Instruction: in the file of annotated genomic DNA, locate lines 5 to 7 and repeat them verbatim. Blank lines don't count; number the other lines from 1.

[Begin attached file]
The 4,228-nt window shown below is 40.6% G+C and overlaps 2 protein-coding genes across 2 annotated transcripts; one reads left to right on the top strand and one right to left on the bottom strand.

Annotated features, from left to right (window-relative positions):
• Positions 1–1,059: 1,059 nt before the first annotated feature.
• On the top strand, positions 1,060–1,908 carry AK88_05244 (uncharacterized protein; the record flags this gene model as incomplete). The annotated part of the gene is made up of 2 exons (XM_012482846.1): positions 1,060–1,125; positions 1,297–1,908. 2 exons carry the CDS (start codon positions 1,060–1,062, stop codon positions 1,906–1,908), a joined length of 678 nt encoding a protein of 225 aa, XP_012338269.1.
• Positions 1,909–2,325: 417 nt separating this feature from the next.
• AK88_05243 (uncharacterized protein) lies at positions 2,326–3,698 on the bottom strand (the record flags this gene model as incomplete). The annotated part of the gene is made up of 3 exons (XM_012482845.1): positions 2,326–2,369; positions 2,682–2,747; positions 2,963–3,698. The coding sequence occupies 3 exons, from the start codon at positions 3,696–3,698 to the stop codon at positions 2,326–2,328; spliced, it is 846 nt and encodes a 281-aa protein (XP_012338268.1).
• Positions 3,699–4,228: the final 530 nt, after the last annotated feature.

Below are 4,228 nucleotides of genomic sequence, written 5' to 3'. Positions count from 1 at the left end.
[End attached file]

• Positions 1,909–2,325: 417 nt separating this feature from the next.
• AK88_05243 (uncharacterized protein) lies at positions 2,326–3,698 on the bottom strand (the record flags this gene model as incomplete). The annotated part of the gene is made up of 3 exons (XM_012482845.1): positions 2,326–2,369; positions 2,682–2,747; positions 2,963–3,698. The coding sequence occupies 3 exons, from the start codon at positions 3,696–3,698 to the stop codon at positions 2,326–2,328; spliced, it is 846 nt and encodes a 281-aa protein (XP_012338268.1).
• Positions 3,699–4,228: the final 530 nt, after the last annotated feature.